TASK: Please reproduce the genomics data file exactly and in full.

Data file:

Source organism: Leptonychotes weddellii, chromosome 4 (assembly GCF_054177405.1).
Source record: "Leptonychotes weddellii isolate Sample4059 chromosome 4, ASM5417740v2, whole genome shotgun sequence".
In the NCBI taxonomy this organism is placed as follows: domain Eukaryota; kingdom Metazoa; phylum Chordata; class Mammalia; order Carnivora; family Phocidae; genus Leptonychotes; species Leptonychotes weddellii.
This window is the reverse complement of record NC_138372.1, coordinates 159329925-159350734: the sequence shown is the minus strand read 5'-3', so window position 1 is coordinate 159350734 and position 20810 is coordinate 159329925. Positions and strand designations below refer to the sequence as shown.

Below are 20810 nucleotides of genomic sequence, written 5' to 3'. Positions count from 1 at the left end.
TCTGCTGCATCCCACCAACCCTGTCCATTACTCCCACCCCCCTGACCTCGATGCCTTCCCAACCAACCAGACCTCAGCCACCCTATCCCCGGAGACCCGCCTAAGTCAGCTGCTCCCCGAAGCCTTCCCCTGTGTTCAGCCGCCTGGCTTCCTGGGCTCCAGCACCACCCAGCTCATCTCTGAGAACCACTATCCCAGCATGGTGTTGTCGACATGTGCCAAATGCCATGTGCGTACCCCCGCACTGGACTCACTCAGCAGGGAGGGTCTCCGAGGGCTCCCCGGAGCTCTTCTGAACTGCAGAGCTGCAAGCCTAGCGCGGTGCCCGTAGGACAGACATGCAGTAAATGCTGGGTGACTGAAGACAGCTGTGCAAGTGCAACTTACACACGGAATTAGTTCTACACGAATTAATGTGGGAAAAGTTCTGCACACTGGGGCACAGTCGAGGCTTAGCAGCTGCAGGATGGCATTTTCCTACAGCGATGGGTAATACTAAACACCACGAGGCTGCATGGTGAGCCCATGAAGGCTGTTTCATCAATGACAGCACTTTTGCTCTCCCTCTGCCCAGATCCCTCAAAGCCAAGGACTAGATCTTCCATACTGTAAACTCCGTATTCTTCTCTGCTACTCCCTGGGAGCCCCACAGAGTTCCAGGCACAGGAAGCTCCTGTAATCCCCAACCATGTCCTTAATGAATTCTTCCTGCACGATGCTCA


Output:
Source organism: Leptonychotes weddellii, chromosome 4 (assembly GCF_054177405.1).
Source record: "Leptonychotes weddellii isolate Sample4059 chromosome 4, ASM5417740v2, whole genome shotgun sequence".
In the NCBI taxonomy this organism is placed as follows: domain Eukaryota; kingdom Metazoa; phylum Chordata; class Mammalia; order Carnivora; family Phocidae; genus Leptonychotes; species Leptonychotes weddellii.
This window is the reverse complement of record NC_138372.1, coordinates 159329925-159350734: the sequence shown is the minus strand read 5'-3', so window position 1 is coordinate 159350734 and position 20810 is coordinate 159329925. Positions and strand designations below refer to the sequence as shown.

Below are 20810 nucleotides of genomic sequence, written 5' to 3'. Positions count from 1 at the left end.
TCTGCTGCATCCCACCAACCCTGTCCATTACTCCCACCCCCCTGACCTCGATGCCTTCCCAACCAACCAGACCTCAGCCACCCTATCCCCGGAGACCCGCCTAAGTCAGCTGCTCCCCGAAGCCTTCCCCTGTGTTCAGCCGCCTGGCTTCCTGGGCTCCAGCACCACCCAGCTCATCTCTGAGAACCACTATCCCAGCATGGTGTTGTCGACATGTGCCAAATGCCATGTGCGTACCCCCGCACTGGACTCACTCAGCAGGGAGGGTCTCCGAGGGCTCCCCGGAGCTCTTCTGAACTGCAGAGCTGCAAGCCTAGCGCGGTGCCCGTAGGACAGACATGCAGTAAATGCTGGGTGACTGAAGACAGCTGTGCAAGTGCAACTTACACACGGAATTAGTTCTACACGAATTAATGTGGGAAAAGTTCTGCACACTGGGGCACAGTCGAGGCTTAGCAGCTGCAGGATGGCATTTTCCTACAGCGATGGGTAATACTAAACACCACGAGGCTGCATGGTGAGCCCATGAAGGCTGTTTCATCAATGACAGCACTTTTGCTCTCCCTCTGCCCAGATCCCTCAAAGCCAAGGACTAGATCTTCCATACTGTAAACTCCGTATTCTTCTCTGCTACTCCCTGGGAGCCCCACAGAGTTCCAGGCACAGGAAGCTCCTGTAATCCCCAACCATGTCCTTAATGAATTCTTCCTGCACGATGCTCA